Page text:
|Colorful salad made with spiral cukes, carrots, radish and more.|
I love veggies!
And I love slicing veggie spirals! They are so much fun to eat and to make.
For the last couple of years I have been using another brand of spiral cutter. It is showing some wear, so I jumped at the chance to test out the WonderVeg Slicer Tri Blade Spiralizer.
|Freshly opened WonderVeg - woo hoo!|
The WonderVeg's design is similar to other tabletop spiral cutting machines. Unlike my old machine, this one comes with a small bottle brush for cleaning. (The box also contains an instruction booklet which includes a few recipes to get you started.) One outstanding difference between this and my last machine is the size of the spikes which "grab" the produce and hold it still while you turn the crank. The WonderVeg slicer's prongs are significantly wider and sturdier. This is important for securing compact items like hard root vegetables. My last device had thin narrow spikes and I accidentally broke a few off the first time I made carrot "noodles". So far, there have been no problems attaching root veggies to this new machine.
|English vs Regular Cucumber - see results below|
So, how does it work? The base anchors to your work surface via suction cups. It also has a stabilizing handle which folds for storage. It has 3 easily changeable cutting blades. To use, install the blade you need in the upright slot. (The 2 not in use are stored at the base of the unit.)
Your fruit/veg to be spiralized will fit best if you slice the ends to flatten them; for very long veggies, cut in half crosswise, if needed. Center one flat end of your selected fruit/veg onto the metal circle sticking out of the blade. Center the other end on the spikes coming off the handle. Then you just press gently forward while turning the crank. Easy Peasy!
The photo above shows an English cucumber sliced 3 ways: Top Left uses the slicing blade for a fettuccine-like ribbon. Top Right uses the larger grate/slicer for a french fry/noodle cut. Bottom Left uses the smaller grating blade for a thin noodle; it is my fave, by the way.
The thinner "noodle" blade was also used on the Bottom Right cuke. However it is a "regular" cucumber, softer, with more seeds and a squishier center. It is possible to work with this type of cucumber, but it can be messy and sometimes you get something more resembling strips than thin spaghetti.
The video above shows how to change blades to create the different sizes. I also compare working with the two different types on cucumbers.
One unusual thing I did notice about the WonderVeg was that when the handle was within a few inches of the blade, sometimes the handle would shake a little bit. This did not happen every time, but it never happened with my older unit. The only problem with this is that the slight jiggling cut small items, like the radish above, into individual rings instead of a longer spiral. Without the wiggle room, my older machine would make a long spiral of each radish. Totally not a big deal, but after reading that an amazon reviewer had the same thing happen I thought I should point it out.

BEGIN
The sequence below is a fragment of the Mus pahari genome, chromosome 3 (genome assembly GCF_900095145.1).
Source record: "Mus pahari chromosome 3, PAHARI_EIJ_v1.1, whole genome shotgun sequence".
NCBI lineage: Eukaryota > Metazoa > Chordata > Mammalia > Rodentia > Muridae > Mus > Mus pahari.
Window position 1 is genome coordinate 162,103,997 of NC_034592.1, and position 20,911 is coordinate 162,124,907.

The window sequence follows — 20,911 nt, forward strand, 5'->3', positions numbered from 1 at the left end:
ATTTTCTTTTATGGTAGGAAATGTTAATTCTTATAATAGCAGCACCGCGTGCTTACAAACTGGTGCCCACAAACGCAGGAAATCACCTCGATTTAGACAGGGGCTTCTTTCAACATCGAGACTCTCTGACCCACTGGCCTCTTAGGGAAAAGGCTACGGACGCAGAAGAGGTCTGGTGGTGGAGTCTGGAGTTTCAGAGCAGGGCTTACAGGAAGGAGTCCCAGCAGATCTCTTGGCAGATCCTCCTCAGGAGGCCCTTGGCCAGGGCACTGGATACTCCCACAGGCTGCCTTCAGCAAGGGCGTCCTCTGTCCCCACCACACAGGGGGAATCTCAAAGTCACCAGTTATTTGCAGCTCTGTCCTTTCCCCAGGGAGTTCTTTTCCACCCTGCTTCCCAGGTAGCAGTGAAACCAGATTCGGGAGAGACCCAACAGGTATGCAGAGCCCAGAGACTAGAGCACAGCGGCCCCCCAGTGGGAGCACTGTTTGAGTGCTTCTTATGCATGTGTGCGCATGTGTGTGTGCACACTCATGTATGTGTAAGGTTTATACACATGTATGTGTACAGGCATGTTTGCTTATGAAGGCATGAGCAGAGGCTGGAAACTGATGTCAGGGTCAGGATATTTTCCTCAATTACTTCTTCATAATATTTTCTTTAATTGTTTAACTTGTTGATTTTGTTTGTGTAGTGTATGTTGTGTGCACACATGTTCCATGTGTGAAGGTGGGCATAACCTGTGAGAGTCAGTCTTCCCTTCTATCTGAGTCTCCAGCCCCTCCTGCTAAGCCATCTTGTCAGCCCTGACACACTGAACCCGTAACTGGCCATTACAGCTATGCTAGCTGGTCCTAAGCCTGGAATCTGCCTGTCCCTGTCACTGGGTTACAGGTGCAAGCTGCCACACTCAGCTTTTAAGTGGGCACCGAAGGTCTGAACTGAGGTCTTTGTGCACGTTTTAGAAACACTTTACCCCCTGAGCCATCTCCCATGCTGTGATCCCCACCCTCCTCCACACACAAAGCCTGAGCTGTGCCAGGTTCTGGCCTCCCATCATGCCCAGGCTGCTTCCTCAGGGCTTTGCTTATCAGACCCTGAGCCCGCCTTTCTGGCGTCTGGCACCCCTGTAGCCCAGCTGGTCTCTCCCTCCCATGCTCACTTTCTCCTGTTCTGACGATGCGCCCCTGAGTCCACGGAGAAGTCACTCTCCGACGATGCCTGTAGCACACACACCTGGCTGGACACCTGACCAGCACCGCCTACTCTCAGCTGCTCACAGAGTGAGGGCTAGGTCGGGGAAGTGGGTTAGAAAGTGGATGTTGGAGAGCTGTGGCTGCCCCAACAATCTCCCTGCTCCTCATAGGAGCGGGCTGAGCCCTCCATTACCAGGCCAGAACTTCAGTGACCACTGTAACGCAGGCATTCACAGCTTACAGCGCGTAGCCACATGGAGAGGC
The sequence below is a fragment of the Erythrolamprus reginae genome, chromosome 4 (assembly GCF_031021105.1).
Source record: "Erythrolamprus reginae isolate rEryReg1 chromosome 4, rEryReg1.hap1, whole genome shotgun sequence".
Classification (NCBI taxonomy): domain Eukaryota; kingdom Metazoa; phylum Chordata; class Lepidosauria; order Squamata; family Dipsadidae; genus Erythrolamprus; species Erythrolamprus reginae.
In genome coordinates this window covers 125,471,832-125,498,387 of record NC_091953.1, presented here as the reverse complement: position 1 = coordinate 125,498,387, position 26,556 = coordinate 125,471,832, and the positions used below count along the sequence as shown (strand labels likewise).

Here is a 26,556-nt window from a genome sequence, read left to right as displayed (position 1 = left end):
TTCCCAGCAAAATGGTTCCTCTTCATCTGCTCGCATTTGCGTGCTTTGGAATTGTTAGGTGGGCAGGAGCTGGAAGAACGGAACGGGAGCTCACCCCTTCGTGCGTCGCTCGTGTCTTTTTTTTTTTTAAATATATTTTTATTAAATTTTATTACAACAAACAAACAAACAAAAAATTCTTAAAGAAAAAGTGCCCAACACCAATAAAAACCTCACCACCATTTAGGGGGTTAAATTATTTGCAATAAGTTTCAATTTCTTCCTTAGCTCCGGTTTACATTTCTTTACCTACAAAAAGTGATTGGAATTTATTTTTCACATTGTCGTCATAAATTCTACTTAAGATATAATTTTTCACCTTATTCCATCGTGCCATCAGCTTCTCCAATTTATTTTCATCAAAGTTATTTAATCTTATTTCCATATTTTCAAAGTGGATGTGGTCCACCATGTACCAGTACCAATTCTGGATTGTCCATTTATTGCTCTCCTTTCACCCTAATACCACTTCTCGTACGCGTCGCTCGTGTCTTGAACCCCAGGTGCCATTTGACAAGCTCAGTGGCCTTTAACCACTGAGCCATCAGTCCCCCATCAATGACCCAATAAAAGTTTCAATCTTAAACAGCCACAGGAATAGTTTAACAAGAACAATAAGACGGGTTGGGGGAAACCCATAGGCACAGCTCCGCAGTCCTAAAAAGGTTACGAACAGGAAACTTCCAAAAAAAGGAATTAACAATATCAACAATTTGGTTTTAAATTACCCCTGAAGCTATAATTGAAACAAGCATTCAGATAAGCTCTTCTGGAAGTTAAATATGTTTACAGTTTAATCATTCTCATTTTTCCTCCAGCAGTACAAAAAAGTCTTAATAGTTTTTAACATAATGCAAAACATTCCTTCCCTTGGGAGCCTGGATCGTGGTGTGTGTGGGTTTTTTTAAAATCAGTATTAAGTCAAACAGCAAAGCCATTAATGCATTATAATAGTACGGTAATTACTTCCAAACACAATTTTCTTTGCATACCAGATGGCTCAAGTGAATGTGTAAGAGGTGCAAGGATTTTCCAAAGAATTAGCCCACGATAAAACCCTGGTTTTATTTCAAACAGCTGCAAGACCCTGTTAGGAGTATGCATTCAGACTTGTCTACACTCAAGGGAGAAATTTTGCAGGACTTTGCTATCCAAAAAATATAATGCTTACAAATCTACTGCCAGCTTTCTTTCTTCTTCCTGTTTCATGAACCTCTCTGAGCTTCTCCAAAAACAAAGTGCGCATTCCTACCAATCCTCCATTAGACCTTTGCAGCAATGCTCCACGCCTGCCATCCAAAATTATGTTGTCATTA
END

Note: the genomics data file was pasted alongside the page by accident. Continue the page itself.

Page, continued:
|Same spiral cut veggies as top salad - this time with an Asian twist.|
The WonderVeg is super easy to disassemble and clean. Leftover bits of produce are easily washed off by hand or you can put all of the slicer's pieces into the top rack of your dishwasher.
|zuchinni noodles tossed with wilted spinach,shallot,artichoke hearts,olives, red pepper and cheese|
Several meals a week feature tasty twisted produce at my house. There are so many fun-filled, yet healthy, ways to serve them. My husband loves spiraled vegetables in salad and soups (try adding cut zucchinni or broccoli stems to chicken or vegetable soup), the kiddo is crazy about oven-baked curly fries, which he customizes with his favorite-spice-of-the-day. And I will pretty much eat them with everything. The WonderVeg also makes fast work of slicing a mound onions, perfect for folks (like me) who tear up when chopping with a knife "old school" style
Play around and find your family's favorites. Since it is so simple to change out the blades, you can easily tweak everyone's dish using the same ingredients for a unified meal. I like my zucchinni "pasta" sliced on the smallest blade and served raw with whatever sauce or veggies/protein mixed in. My family prefers the same sauces served over zukes that are first cut with the larger "pasta" blade and then saute'd for 2-3 minutes in olive oil.
Spiral veggies are all the rage right now; there have to be thousands of free recipes online. I have collected 100+ (and counting) that sound intriguing on a special pinterest board. Click here to check it out. Have you tried any of the veggie "rices" or sandwich buns made from compressed and cooked veg noodles yet? Those are definitely on my To Do list!
As far as old school cookbooks go, I've looked through a few and my favorite is Ali, Maffucci's Inspiralized. She also has tons of spiral slicer recipes on her food blog.
Want to know more about the WonderVeg Spiralizer?
And for more info or to purchase visit http://amztk.com/wonderveg
Do you make spiral cut fruit and vegetable dishes? If so, what is your favorite recipes? I am always looking for new ones to try.